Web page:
Bertrand Tavernier, French Director of ‘A Sunday in the Country,’ Dies at 79

Writer, cinephile and film critic also directed “‘Round Midnight” and “The Clockmaker of St. Paul”

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Bertrand Tavernier, a French director, screenwriter and film critic known for his films “The Clockmaker of St. Paul,” “‘Round Midnight” and “A Sunday in the Country,” has died. He was 79.

Tavernier came up in the wake of the French New Wave in the ’60s and was a BAFTA Award winner for the film “Life and Nothing But.”

His relatives told the French publication La Croix that he died in Sainte-Maxime in the Var region of southeastern France.

Inspired by filmmakers like Jean Vigo, Jean Renoir and John Ford, Tavernier began his career in the ’60s in France, writing for the PEN club and aspiring to become a filmmaker like many of his French New Wave peers. He did early work alongside director Jean-Pierre Melville and then went on to win the Silver Bear from the Berlin Film Festival for “The Clockmaker of St. Paul” in 1974.

He was best known for his films with actor Philippe Noiret, including “The Clockmaker” and “Coup de Torchon,” and won four César Awards throughout his decade-spanning career.

The Directors Guild of America, which honored Tavernier in 2004 with a DGA Honor, issued a pair of statements Thursday about the director’s passing.

“We at the DGA mourn the loss of Bertrand Tavernier, a great director and a great friend of directors. Our Guild’s strong bond with Bertrand dates back four decades as we joined together in our advocacy of the filmmakers’ right to be in control of the integrity of their work, beginning with our shared fight against the colorization of black and white films,” past DGA president Taylor Hackford said. “I had a running dialogue with Bertrand for many years – he knew as much about cinema as anyone I’ve ever known. My two favorite Tavernier films are: “Coup de Torchon,” the best adaptation of a Jim Thompson novel EVER, and “Capitaine Conan,” a brilliant and totally unique treatment of World War I. As a man, Bertrand was funny and caustic at the same time – he lived his passion.”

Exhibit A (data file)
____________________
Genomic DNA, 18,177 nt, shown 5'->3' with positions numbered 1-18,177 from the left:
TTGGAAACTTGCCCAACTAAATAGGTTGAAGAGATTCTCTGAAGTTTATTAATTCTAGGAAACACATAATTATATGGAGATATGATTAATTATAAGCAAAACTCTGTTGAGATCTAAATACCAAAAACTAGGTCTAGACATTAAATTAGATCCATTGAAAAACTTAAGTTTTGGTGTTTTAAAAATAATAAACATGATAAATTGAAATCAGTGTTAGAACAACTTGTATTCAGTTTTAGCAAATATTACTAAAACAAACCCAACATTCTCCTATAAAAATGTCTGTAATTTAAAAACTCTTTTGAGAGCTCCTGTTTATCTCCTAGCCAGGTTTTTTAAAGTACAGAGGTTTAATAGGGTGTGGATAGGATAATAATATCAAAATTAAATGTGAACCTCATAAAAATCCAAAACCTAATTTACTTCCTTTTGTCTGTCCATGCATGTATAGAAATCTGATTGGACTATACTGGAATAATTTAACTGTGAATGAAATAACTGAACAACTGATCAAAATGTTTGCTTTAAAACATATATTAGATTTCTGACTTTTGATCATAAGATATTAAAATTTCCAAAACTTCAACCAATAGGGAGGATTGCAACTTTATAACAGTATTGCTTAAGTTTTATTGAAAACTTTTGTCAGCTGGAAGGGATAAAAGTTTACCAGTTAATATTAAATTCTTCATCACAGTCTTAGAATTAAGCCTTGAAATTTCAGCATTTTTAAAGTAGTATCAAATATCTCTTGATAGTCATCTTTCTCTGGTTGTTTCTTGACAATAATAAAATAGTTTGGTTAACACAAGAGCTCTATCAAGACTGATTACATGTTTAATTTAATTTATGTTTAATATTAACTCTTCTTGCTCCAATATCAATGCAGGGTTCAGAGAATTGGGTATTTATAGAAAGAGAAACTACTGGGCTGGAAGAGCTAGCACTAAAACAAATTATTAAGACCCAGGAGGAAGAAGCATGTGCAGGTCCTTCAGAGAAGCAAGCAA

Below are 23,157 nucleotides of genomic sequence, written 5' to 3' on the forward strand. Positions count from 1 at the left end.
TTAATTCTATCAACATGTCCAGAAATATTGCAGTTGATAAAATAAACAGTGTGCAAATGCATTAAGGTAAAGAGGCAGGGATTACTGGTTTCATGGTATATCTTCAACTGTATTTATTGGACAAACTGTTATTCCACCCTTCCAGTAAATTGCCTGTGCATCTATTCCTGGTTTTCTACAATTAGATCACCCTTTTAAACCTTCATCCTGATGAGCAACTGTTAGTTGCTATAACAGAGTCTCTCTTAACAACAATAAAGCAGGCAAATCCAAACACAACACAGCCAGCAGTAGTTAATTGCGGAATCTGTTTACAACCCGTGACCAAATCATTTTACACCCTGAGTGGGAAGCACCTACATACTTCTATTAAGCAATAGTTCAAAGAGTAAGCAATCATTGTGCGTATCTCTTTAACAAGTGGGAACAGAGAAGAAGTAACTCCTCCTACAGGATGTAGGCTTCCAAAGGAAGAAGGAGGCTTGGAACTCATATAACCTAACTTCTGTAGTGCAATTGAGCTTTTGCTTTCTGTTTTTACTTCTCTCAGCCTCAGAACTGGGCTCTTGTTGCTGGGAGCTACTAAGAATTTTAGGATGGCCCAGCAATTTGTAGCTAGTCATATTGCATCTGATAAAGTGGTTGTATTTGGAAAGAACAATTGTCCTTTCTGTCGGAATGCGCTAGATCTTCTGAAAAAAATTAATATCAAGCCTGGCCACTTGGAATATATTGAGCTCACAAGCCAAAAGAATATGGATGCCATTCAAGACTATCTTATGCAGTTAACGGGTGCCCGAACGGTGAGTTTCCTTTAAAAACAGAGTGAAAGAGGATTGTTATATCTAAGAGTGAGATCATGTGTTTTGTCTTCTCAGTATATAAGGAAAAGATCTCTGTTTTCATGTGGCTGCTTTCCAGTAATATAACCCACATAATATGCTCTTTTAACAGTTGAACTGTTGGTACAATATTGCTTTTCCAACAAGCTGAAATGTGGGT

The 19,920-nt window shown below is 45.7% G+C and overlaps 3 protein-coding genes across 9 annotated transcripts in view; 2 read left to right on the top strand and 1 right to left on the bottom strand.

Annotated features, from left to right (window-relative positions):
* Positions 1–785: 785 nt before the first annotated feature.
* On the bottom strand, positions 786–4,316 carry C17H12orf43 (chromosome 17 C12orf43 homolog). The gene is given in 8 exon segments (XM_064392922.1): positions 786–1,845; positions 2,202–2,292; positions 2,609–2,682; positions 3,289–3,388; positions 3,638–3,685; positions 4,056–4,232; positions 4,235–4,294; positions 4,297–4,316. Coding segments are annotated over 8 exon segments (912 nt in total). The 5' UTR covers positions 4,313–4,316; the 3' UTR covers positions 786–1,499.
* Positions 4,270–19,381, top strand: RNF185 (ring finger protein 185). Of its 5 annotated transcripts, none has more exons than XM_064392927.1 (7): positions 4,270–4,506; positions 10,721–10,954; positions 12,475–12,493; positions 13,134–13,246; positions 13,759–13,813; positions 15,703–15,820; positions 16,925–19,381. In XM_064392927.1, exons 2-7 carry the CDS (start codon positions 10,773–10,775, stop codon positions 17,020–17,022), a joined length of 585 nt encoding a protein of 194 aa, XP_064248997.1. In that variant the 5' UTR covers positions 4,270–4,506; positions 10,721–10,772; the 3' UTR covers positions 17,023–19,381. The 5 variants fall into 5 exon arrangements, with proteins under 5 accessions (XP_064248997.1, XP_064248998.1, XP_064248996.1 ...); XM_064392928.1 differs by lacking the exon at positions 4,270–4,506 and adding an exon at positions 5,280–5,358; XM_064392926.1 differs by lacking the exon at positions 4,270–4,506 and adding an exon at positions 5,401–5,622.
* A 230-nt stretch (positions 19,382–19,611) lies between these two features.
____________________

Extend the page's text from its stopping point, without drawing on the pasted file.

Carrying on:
In addition to his work as a director and screenwriter, Tavernier was also an advocate for cinema and its preservation, and was a film critic whose work appeared in Cahiers du cinéma, Positif and Cinéma. He’s the author of the “50 ans de cinéma Américain,” (originally “30 ans” and republished in 1991) an encyclopedic overview of American films dating back 50 years. Tavernier also led the the Institut Lumière film foundation, working with Cannes artistic director Thierry Frémaux.

“The loss of Bertrand Tavernier is a loss for cinema, and for directors around the world,” director Michael Mann said in a statement. “More than a legendary French filmmaker, more than a champion of cinema, he quite literally wrote the book on Hollywood film in France with his treasured ’30 ans de cinéma Américain.’ A great raconteur, his wit and charm filled many evenings over the years. We will forever be grateful for having had the privilege to have known him.”

His final film was “My Journey Through French Cinema,” a documentary from 2016 that focused on lesser known auteurs from France and abroad. The film was expanded into a TV documentary series the following year.

Some of Tavernier’s other credits include “It All Starts Today” and “Holy Lola,” both of which he co-wrote with his daughter Tiffany.

Bertrand Tavernier is survived by his son, filmmaker and actor Nils Tavernier, and his daughter, author and screenwriter Tiffany Tavernier.


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